Hong Kong – Victoria After Dark (supplementary post)

Hong Kong, April 2019: Well, seems I was a little hasty in publishing the previous post, minus a bunch of photo’s I had carefully prepared! So, here’s a supplementary post with those photo’s of views from the famous Victoria Peak. If you missed the original post click here.

After having made it to the Victoria Peak unscathed, one must now battle through crowds and head towards the viewing paths. 3 options after disembarking the bus. First, straight ahead and into the shopping mall where another £10 will get one a spot on the viewing roof. Second, turn right following the crowds to a viewing platform and pagoda shelter. Third, make a left past the mall and find relative tranquility while watching life across the water.

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Bus 15 is a Double Decker – Top front is the best seat to get! $10.5 full fare from Central Pier or Exchange Square.

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The shopping mall viewing roof – about £10 and several flights of stairs! Yes, even on a mountain peak the Chinese have an insatiable appetite for shopping.

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Turn right, follow the crowds and join the jostling for the best selfie spot.

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A slight case of overcrowding!

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Queuing for the tram ride down – 3 lines deep and growing!

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Alternately, make a left turn for uncrowded quiet spots and wait for night fall while watching life across the harbour such as the Star Ferry pictured here.

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A close-up of the cruise terminal on Kowloon.

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Densely packed Sai Wan.

 

 

 

 

Hong Kong – Victoria After Dark

Hong Kong, April 2019: Hong Kong by day is one experience, Hong Kong after dark is another. Since today’s good weather looks like holding, then a quick trip up to the Victoria Peak at around sunset should yield some spectacular views across Hong Kong with a different light perspective.

Bus 15 from Central Pier go’s right to the top, takes 20 minutes and costs just over £1. At 5 PM the sun starts to sink bathing those skyscrapers in the light of the golden hours until eventually the whole place becomes a big mass of neon and LED lights. Thankfully the clouds are staying at a high level and so the views are pretty nice it has to be said!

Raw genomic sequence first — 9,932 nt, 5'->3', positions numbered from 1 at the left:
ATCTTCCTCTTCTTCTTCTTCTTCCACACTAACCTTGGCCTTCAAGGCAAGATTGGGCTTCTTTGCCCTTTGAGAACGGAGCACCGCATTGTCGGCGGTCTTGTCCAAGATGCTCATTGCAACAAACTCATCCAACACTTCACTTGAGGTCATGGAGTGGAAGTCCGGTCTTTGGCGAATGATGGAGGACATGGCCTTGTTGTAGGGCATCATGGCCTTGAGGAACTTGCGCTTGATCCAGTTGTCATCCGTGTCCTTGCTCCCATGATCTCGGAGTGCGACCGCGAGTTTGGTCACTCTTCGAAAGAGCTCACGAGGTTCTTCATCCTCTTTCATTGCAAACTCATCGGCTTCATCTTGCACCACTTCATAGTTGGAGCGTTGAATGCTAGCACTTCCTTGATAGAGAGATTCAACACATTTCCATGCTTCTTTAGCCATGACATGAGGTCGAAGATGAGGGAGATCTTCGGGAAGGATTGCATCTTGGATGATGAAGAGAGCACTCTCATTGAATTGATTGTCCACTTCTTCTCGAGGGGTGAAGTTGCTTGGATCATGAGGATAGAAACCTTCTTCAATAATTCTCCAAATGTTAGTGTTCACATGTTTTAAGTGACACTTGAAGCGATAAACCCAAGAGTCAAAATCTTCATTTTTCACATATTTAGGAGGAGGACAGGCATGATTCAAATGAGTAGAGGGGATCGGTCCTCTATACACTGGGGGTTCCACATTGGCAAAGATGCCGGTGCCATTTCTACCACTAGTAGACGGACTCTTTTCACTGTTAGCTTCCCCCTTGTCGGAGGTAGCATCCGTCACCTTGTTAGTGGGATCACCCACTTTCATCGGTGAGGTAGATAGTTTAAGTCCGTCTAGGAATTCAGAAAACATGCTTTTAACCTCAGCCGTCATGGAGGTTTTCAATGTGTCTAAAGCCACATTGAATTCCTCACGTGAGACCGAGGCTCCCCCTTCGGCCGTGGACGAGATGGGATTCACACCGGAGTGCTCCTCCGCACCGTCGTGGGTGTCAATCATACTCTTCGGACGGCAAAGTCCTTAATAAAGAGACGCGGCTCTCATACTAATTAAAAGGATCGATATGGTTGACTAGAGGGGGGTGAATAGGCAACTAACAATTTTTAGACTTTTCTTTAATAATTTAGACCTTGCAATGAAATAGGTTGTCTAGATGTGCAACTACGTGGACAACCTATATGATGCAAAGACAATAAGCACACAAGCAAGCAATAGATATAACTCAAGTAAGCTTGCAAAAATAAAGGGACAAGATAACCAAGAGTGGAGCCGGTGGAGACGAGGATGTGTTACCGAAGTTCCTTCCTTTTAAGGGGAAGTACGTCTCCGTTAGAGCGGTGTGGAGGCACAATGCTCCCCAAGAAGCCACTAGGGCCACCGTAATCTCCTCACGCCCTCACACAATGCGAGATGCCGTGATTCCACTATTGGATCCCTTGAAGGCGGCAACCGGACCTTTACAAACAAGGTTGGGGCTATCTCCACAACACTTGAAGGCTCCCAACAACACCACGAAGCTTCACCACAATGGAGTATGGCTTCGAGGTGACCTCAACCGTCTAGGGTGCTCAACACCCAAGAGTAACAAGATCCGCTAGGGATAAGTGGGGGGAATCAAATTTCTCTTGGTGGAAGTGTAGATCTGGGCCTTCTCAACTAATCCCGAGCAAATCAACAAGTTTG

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Hong Kong – A Rather Good Bird Park, Cotton Tree Drive.

Hong Kong, April 2019: I’ve been here before and I have no hesitation in returning to this rather fine Hong Kong attraction, the aviary situated within Hong Kong Park. I do like a good bird park – it saves from trying to track down exotic birds in the jungles across Asia, birds that are fast becoming rarer by the month as their habitats are destroyed. This bird park is a free attraction and just a 15-20 minute stomp from Central to the parks entrance on Cotton Tree Drive (Google Map). All manner of exotic birds reside here, a place of safety and a guaranteed food supply, which on the face of it, isn’t a bad deal theses days! Well worth an hour or two, especially if its a hot day where one can fine shade and coolness under the trees, but watch out for poop!

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The High Court of Appeal, between Central and Hong Kong Park

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Hong Kong – Mong Kok, A Throbbing Heart of Perpetual Life

Hong Kong, April 2019: Situated North of the tourist ghetto of Tsim Sha Tsui is the Kowloon district of Mong Kok. 45-50 minutes from the airport by bus or 10 minutes from Tsim Sha by subway. I’ve ended up staying here in Mong Kok because, well, I just couldn’t find anywhere cheaper than £20 per night. An Air Bnb private room buried deep inside one of the early generation mass housing blocks populating pretty much 70% of Kowloon, but despite the shabby buildings exterior the apartment is pretty nice, spacious and with windows – sufficient for a 7 night stay, and infinitely better than a stay in the infamous Chung King Mansions, the next cheapest option and only for the brave!

Mong Kok (Google Maps) is what I’d call a living neighbourhood – local people busy with their daily routines. Non of the superficial tourism pretence here, just ordinary folk eating, living and doing the best they can in an overcrowded metropolis. My digs happen to be above the busy Mong Kok market, so lets take a look…

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From the bedroom window – lets not drop the camera!

Day and night, I think of the neighbourhood here as the throbbing heart of Kowloon, a perpetual rhythm and motion of people and traffic. Yes, most definitely a better place to stay than Tsim Sha, cheaper to!

 

 

 

Hong Kong – Harbour City and the Symphony of Lights